Lucky Danger adds a twist to Chinese-American cuisine in Arlington


Chefs orchestrate intensive Chinese-American dishes, including Duck Fried Rice where you’ll find tea-infused duck nestled in the dish. Photo by Shirley Ruhe.

Lucky Danger kicked off with great anticipation on July 21 at Westport in Arlington, behind Pentagon City. This is an outgrowth of a pop-up in a small space in DC’s Mount Vernon Triangle that opened last November.

The New York Times and many other publications announced the opening.

Lucky Danger only offers take-out, which can be ordered from a kiosk inside the restaurant – so far no phone orders and a sketchy internet ordering process.

So far, it’s open for dinner Wednesday through Sunday from 5 p.m. to 10 p.m.

But on a Thursday night, Lucky Danger is full of colorful delivery and delivery bags adorned with cartoons that swarm the counter while awaiting pickup. A line forms at the order kiosk.

Andrew Chiou, Co-Head, tells the customers on hold that the internet may be faster, but the second person tells him it hasn’t worked.

A customer waits for her order outside the sidewalk restaurant in the afternoon at 90 degrees. Another couple waits on a bench across the street. Space is limited inside Lucky Danger, with no-seat service and little room to wait. They take your cell phone number and tell you to come back inside in about 15 minutes or if they see you through the window they will let you know when your order is ready. The first few days it was closer to 30 minutes for the order to be complete.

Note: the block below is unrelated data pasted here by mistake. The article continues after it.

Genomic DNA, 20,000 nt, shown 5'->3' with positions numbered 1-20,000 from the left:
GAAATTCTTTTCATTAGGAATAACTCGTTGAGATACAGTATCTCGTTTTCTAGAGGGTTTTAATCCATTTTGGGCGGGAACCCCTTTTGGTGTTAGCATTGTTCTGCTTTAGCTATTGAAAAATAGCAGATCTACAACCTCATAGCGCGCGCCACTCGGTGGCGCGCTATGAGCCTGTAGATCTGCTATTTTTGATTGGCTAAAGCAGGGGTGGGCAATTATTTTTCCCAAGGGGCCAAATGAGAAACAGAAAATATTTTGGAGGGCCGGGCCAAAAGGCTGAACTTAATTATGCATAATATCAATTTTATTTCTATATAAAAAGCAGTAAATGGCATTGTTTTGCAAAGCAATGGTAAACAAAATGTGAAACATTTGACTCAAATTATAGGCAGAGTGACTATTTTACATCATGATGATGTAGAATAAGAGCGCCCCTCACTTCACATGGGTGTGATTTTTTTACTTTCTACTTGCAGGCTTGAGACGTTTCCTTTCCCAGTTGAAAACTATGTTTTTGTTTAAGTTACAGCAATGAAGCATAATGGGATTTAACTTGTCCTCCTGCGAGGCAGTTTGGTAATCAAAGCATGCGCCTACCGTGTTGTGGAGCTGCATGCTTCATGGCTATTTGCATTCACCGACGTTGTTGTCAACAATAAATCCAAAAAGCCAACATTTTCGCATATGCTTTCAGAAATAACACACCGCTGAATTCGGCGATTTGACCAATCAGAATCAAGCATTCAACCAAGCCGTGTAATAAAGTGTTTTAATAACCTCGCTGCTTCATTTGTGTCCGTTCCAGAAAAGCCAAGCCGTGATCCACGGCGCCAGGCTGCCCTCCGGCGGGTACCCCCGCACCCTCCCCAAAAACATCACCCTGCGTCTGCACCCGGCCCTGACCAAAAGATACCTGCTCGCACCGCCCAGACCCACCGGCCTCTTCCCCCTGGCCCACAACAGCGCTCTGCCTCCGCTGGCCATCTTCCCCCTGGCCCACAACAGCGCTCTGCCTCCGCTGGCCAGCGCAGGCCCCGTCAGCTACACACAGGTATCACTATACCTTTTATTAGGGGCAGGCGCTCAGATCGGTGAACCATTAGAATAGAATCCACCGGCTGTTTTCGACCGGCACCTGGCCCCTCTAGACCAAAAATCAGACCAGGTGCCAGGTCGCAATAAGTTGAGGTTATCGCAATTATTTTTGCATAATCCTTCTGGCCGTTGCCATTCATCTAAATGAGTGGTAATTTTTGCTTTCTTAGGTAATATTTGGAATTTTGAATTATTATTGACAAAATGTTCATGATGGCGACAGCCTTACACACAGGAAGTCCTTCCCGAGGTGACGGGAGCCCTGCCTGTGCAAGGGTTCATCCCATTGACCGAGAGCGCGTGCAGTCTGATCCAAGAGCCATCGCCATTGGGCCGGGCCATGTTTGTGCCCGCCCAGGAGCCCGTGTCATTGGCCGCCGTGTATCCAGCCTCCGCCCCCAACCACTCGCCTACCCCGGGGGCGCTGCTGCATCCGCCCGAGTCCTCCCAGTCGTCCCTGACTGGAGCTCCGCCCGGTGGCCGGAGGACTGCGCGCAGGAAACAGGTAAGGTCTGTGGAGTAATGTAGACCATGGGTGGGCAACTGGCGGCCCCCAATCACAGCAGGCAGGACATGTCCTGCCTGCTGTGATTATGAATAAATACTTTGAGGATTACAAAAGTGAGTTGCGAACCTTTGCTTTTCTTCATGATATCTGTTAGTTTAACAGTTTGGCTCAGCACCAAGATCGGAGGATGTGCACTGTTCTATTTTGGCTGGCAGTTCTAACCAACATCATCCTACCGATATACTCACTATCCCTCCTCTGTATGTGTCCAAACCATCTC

But there is an effort to speed up the service, and this evening we are getting closer to the proposed 15 minutes. “We can’t stop for a second. We have the system worked out and we can’t stop for the world.

Chef Tim Ma is back on the line with another worker making homemade scallion pancakes, a favorite appetizer. One comment is that the pancakes are very tasty but come out burnt. No one seems to know if they are meant to be like this.

The slogan for their food is “American Chinese by a Chinese American”. Chiou says, “We were both born in America but my parents lived in Taiwan.

The two chefs underwent gastronomic training with Chiou who is studying at the American Culinary Institute before heading to Momo Yakitori. Ma previously worked at Kyirisan and American Son.

The menu is limited for a Chinese restaurant but there seems to be a willingness to try the new place. Some think the portions are too small, the rangoon crab appetizers amazing, the interesting twist on the usual Americanized Chinese food, and the mind-blowing in-person ordering system in today’s technological world.

But then you open the crispy fortune cookie: “A daring and dashing adventure is soon in your future.”

Lucky danger

1101 South Joyce Street B27, Arlington VA 22202

On Instagram @_luckydanger

Kiosk order without appointment

See the menu on

Open Wednesday to Sunday from 5 p.m. to 10 p.m.

Mon – Tue: closed

The menu says: “No mask – no honor – no service”

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